Midterm results show ‘rejection of extremism’

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Congressman Jake Auchincloss of Massachusetts’ 4th congressional district, who was just re-elected to his second term, has yet to experience being a member of the minority party in Congress.

Based on how well Democrats are beating expectations, he may not have to learn anytime soon.

“Nationally, it was about voters rejecting extremism,” Auchincloss said during a recent appearance on WBSM. south coast tonight. “The Democrats have far exceeded historical trends.”

Auchincloss noted that since the Great Depression, the party holding the presidency has lost an average of 28 seats in midterm election cycles. Democrats are poised to lose well below those totals and have a chance to retain both houses of Congress.

Auchincloss attributes the Democrats’ strong mid-term performance to adopting more moderate stances while creating stark contrasts with their Republican counterparts.

Auchincloss posted: “The difference was one: Democrats fielded very strong candidates who were genuine in their constituencies and who moved away from the far left, outside of dominant positions, especially crime and who focused on cutting costs. And two: which drew a stark contrast to Republicans who have really extreme positions, including on democracy and a woman’s right to make her own medical decisions.”

Auchincloss quickly built a national profile during its first year. He was named to the House Committee on Transportation and Infrastructure that helped draft the bipartisan Infrastructure Act and other key pieces of legislation on President Biden’s agenda, he was named Vice Chairman of the powerful House Committee on Chamber on Financial Services, and he was a outspoken member of Congress on major foreign policy discussions such as the ongoing conflict in Ukraine.

The first-term congressman was also the only member of the Massachusetts federal delegation to run unopposed in the primary or general elections. Auchincloss, however, does not consider whether or not he drew an opponent as a barometer of success or failure.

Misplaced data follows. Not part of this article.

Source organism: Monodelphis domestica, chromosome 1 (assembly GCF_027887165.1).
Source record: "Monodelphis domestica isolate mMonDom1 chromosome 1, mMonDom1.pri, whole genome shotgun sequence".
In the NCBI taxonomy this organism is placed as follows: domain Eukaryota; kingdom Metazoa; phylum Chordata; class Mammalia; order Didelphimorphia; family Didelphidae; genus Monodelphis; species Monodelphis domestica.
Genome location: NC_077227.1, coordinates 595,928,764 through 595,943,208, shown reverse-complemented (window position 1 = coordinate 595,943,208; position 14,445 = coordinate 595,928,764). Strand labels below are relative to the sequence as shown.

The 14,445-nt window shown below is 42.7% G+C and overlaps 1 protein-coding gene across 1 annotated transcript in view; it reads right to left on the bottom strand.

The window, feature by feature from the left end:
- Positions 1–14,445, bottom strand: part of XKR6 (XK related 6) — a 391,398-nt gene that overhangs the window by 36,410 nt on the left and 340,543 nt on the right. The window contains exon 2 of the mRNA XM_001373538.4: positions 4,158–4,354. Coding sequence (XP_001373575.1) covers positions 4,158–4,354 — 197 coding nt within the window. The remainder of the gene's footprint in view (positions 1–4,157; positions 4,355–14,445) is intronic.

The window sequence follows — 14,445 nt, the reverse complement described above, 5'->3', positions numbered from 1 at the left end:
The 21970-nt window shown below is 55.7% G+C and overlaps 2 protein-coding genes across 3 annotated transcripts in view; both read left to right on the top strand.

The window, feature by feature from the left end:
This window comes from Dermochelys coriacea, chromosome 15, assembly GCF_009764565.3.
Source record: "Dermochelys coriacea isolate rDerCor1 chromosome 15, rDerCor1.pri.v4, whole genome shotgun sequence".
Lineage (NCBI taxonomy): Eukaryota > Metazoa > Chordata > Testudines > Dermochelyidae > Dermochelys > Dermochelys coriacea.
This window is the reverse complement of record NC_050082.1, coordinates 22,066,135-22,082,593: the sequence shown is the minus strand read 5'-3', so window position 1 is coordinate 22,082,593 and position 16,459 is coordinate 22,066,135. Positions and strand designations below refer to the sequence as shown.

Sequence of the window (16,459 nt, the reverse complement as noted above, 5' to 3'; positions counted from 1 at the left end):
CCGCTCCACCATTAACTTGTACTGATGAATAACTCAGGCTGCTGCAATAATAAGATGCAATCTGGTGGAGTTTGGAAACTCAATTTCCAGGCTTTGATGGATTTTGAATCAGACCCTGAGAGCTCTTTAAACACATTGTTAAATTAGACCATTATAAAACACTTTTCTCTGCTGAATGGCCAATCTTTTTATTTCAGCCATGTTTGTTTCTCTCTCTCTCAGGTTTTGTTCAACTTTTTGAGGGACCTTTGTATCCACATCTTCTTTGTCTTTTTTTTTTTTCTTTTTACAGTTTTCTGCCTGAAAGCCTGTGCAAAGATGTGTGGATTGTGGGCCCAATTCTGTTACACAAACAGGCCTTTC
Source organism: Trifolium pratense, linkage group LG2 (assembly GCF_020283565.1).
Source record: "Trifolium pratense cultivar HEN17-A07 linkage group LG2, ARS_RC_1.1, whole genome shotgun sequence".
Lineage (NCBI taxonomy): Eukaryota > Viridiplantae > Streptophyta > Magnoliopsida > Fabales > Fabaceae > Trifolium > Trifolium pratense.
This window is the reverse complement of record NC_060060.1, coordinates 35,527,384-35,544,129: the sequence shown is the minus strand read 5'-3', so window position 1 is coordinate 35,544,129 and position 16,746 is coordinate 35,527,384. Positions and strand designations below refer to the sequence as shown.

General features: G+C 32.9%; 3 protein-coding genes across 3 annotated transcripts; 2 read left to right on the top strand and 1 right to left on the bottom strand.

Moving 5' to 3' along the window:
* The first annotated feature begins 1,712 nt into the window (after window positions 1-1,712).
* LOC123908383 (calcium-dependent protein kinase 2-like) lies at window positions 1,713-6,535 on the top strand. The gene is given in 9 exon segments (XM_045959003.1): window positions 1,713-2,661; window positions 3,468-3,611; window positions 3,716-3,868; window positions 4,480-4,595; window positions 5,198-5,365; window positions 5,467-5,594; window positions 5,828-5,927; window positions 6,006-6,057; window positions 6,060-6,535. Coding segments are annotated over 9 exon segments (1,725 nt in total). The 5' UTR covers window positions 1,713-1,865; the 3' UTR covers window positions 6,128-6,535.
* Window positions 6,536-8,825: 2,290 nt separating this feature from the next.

“I represent 800,000 people and what any of them might decide to do or not do in any given (election) cycle is out of my control,” he said.

Auchincloss said what he can control is whether or not he does what he identifies as his three main duties as a congressman.

The former uses her voice and vote to represent her constituents on important national issues like protecting democracy and women’s right to choose.

The second is to deliver for his district, which includes funding projects for public works, climate action, healthcare and other essential services.

The third is to provide exceptional services to voters, such as helping residents of his district access federal government services, such as securing passports and Social Security checks.

“I think we did a good job on those three points in my first term,” Auchincloss said. “And I think with a great team around me, I authentically represented people’s values ​​on the momentous issues of the day, advanced their priorities and made sure we provided services to constituents. solid.”

Auchincloss also spoke about some of the major events in his district, such as the President Biden’s visita housing forum he hosted in Attleboro, a climate summit he hosted in his hometown of Newton, and his commitment to holding small group discussions throughout CD-4 to ensure that he understands the needs of his constituents.

Listen to Marcus Ferro’s full discussion with Congressman Jake Auchincloss on WBSM’s SouthCoast Tonight

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